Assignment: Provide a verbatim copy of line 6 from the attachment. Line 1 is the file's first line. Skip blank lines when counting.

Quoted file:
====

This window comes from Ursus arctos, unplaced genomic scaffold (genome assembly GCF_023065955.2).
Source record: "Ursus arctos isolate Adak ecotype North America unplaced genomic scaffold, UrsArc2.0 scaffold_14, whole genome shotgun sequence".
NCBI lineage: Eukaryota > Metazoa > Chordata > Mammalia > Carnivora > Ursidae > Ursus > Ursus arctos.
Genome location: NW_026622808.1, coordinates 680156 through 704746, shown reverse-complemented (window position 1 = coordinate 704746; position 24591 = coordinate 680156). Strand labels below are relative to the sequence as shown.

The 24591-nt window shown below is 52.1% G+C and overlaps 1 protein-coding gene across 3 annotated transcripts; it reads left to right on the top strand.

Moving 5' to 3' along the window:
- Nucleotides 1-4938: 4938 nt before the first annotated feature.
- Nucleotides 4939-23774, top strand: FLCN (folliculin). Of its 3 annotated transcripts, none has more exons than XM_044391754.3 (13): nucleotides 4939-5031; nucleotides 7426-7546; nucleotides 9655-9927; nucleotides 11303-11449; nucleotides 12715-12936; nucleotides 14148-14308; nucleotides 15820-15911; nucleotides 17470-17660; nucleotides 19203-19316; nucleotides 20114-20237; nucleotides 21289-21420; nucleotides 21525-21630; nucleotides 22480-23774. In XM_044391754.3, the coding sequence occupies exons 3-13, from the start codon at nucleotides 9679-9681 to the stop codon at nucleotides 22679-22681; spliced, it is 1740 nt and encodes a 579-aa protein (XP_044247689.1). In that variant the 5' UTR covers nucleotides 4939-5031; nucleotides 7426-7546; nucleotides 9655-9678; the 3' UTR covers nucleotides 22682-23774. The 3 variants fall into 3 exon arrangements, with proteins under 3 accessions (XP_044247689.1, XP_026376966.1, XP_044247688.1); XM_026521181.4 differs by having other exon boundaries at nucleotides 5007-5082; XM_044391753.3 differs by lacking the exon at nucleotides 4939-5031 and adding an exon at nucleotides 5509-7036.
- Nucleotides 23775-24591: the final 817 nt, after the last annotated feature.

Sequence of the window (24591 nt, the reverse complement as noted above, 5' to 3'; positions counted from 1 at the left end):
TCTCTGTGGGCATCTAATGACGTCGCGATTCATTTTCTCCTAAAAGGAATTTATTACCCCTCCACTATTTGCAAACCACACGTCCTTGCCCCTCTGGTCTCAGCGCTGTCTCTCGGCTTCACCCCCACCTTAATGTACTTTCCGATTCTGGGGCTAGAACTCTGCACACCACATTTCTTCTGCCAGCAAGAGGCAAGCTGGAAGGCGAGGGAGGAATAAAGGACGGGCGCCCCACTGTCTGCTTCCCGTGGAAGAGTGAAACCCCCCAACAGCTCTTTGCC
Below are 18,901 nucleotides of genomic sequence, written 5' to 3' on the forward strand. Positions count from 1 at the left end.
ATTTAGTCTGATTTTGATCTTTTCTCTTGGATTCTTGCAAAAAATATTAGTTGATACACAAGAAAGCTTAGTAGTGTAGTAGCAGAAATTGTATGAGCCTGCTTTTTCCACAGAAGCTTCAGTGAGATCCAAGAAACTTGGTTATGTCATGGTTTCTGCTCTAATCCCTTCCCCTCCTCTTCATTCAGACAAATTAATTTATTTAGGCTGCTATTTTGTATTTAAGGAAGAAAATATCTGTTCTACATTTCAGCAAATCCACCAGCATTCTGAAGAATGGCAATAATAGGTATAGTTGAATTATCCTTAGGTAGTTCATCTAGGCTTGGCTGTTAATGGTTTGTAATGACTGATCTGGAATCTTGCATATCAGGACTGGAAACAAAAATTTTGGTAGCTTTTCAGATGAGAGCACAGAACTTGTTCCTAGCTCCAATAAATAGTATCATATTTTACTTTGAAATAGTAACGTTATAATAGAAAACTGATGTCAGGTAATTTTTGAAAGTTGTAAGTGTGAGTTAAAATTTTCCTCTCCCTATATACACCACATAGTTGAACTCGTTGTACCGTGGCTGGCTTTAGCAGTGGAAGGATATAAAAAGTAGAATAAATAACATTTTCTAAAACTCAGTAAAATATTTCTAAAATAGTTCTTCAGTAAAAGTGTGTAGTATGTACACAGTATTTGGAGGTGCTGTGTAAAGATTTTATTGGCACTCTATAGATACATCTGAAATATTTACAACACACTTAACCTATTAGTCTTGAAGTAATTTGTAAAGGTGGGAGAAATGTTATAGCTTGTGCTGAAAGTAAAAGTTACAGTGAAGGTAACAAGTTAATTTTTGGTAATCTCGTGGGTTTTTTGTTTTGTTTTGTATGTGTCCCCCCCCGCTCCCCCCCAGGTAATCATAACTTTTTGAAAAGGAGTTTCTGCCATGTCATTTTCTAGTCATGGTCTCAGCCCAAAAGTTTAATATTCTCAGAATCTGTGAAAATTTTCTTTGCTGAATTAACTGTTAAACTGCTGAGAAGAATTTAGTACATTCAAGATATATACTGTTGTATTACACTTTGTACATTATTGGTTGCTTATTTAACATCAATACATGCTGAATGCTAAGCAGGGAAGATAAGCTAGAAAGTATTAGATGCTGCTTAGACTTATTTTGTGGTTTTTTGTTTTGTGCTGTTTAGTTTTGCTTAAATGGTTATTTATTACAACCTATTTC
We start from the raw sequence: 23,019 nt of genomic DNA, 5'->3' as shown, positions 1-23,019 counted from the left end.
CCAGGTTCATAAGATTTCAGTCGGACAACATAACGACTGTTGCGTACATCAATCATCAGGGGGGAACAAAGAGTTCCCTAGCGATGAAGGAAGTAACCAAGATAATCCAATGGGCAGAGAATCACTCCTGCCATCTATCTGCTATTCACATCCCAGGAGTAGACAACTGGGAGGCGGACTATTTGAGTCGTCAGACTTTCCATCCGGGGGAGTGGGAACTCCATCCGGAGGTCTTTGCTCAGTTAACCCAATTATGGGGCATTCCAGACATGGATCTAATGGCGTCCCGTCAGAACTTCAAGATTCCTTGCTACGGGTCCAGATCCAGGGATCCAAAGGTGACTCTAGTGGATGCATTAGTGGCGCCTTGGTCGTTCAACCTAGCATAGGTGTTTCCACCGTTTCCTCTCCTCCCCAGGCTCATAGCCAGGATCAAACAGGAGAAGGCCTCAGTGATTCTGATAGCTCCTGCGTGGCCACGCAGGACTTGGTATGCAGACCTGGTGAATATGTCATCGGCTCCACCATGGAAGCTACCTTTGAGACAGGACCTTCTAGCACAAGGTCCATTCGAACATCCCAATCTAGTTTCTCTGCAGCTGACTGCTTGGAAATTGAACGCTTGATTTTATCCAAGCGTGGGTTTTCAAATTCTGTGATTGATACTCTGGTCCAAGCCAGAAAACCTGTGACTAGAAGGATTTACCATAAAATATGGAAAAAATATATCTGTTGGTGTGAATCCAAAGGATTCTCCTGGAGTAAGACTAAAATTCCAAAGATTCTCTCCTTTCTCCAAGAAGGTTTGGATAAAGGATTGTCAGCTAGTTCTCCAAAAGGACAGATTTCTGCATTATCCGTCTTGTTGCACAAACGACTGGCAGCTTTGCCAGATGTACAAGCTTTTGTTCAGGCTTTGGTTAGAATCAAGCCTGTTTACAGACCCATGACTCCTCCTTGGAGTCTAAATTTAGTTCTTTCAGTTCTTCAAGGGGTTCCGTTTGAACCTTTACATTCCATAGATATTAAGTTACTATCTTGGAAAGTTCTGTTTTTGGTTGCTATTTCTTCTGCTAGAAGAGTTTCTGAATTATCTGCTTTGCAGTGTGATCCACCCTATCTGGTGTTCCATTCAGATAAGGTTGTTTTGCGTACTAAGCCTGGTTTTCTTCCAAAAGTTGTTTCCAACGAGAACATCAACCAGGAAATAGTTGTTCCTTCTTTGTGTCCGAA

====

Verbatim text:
Moving 5' to 3' along the window: